This symposium is the first of a series organized on a bi-annual basis and aims at developing a new format for the analysis of current developments within Europe and in neighboring parts of the world that have a key relevance for Europe and its global partners. The symposi-um will be organized alternately at one of the locations of the three European partner insti-tutions: the Herder-Institute for Historical Research on East Central Europe in Marburg, the Instituto Barcelona d’Estudis Internationals and the University of Glasgow. The permanent partner in the United States is the Council for European Studies at Columbia University (CES). The aim of the consortium is to support career paths of promising younger researchers orig-inating from Southern and Eastern member states of the European Union as well as from neighboring academic landscapes by bringing them in direct contact with scholars from the USA and Canada. For that purpose, early-stage researchers from the field of the Humanities and Social Sciences from both regions will be given the opportunity to enhance their individ-ual conceptual approaches against the backdrop of their own current or recently finished empirical studies. They will be joined by experts from the organizing institutions and the re-gional academic environment.
Since the beginning of the so-called refugee crisis in 2015/16, the discur¬sive shift away from multiculturalism and the agendas of ethnic, cultural, religious, and other minorities to a per-spective of assessing risks and challenges that evolve from societal diversity has intensified. In the political sphere and in print as well as social media in and outside Europe, the theme of migrants and cultural/religious diversity is becoming more and more intertwined with concepts of security, conflict prevention, and anti-terrorist determent. Parallel to that devel-opment, there is a tendency to re-frame or re-interpret assumptions on the relations between minority and majority populations. In some countries (like Russia, Hungary, or Mace-donia), we even see official polities that produce side-effects to re-marginalize minority groups by sociocultural, economic, and religious- or life-style-based dynamics of “othering.” As a consequence, security issues and processes of securitization lead to new intersections of social identities, renewed stereotypes and systems of domination, oppression, and dis-crimination. The Marburg symposium takes a critical stand against this tendency, aiming at assessing the concepts, paradigms, and methods for the re-evaluation of multi-ethnicity, diversity, and mobility in a globalized and “post-factual” era and seeking to identify factors and agencies that help to explain the current trends towards the obsession with security agendas. The discussions will provide ample opportunity for reflection on the theoretical implications from an interdisciplinary point of view. The participants will be invited to elabo-rate on the interfaces between concepts of ethnicity, diversity, and integration and different approaches to securitization and risk aversion. Discussions also aim at the re-evaluation of current theories of intersectionality, thereby addressing questions raised from individual empirical studies such as:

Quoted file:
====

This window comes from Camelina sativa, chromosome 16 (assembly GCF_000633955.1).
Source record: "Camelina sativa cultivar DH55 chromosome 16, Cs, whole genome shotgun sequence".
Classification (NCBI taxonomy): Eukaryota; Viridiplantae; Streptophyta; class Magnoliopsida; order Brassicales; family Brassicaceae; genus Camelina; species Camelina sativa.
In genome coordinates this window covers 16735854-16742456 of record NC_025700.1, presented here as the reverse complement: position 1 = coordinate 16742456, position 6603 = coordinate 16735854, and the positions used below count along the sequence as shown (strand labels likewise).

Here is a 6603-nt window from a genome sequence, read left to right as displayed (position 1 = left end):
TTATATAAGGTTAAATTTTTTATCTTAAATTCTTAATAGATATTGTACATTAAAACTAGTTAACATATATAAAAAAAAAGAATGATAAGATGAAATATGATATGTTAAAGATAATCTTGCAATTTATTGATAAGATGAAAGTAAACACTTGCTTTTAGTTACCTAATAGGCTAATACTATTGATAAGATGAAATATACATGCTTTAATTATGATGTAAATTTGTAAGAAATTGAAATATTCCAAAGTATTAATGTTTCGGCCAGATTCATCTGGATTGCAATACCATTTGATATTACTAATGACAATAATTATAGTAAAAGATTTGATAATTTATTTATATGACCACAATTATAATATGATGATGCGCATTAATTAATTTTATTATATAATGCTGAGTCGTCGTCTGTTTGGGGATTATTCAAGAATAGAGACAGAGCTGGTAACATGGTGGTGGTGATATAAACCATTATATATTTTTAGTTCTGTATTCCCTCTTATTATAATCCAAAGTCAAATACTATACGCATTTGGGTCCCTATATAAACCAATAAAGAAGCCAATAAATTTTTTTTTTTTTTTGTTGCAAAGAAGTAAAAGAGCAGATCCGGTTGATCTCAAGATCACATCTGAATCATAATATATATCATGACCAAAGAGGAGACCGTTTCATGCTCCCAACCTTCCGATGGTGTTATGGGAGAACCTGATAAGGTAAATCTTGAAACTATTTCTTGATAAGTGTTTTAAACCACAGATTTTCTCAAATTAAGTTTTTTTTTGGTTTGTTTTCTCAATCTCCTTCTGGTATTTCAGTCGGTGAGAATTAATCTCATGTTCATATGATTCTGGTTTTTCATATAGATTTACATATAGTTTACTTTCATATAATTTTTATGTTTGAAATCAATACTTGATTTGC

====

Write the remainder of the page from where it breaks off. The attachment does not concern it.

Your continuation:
- What are social and political dynamics behind the new links between minorities, cultural diversity, and security issues?
- What are new trends and national longue-durée developments when we speak of the relation between kin-states, co-national minorities and the state they live in?
- Can we speak of a current transformation of concepts of integration and how they relate to security issues?
- How do security issues and the way they are verbalized influence group relations, group boundaries, and individual as well as collective identities?
- Is there a need to re-conceptualize agency, discourse, communication, and group behavior against this backdrop?
- How would we assess the role of European institutions when it comes to their interaction with national polities?
- What are the paradigms that function as an analytical tool? What is mainstream in the interpretation of individual conflicts?
Invited early-stage researchers:
Isa Afacan (Turkey, University of Giessen, political science): international relations, Turkish foreign policy and Northern Africa, the conflict in Syria
James Fitzgerald (Ireland, Dublin City University, International relations): International rela-tions and security studies, terrorism, political violence, and international security, discourse analysis, critical perspectives on knowledge production
Marina Germane (Latvia, University of Glasgow, history): European political history in 19th and 20th centuries, ethnic studies, ethnicity and national identity
Ana Nichita Ivaşiuc (Rumania, University of Giessen, political science): Minorities, govern-ance and security, Roma communities and national as well as European institutions
Tamir Libel (Israel, Institut Barcelona d'Estudis Internacionals and University College Dublin, International relations): Civil-military studies, security studies with a focus on Europe, North America and the wider Middle East
Federica Prina (Italy, University of Glasgow, law): Cultural and participatory rights of national minorities in the post-Soviet space, domestic implementation of international human rights law in post-Communist countries
Sergey Sukhankin (Russia, Autonomous University of Barcelona / International Centre for Policy Studies Kiev, International relations): Security in countries of the former Soviet Union, nationalism and violence, developments in the Baltic Sea region
Justyna Turkowska (Poland, University of Bonn, history): Nationalism, minority issues and regionalism in 19th and 20th century; history of the transfer of medical knowledge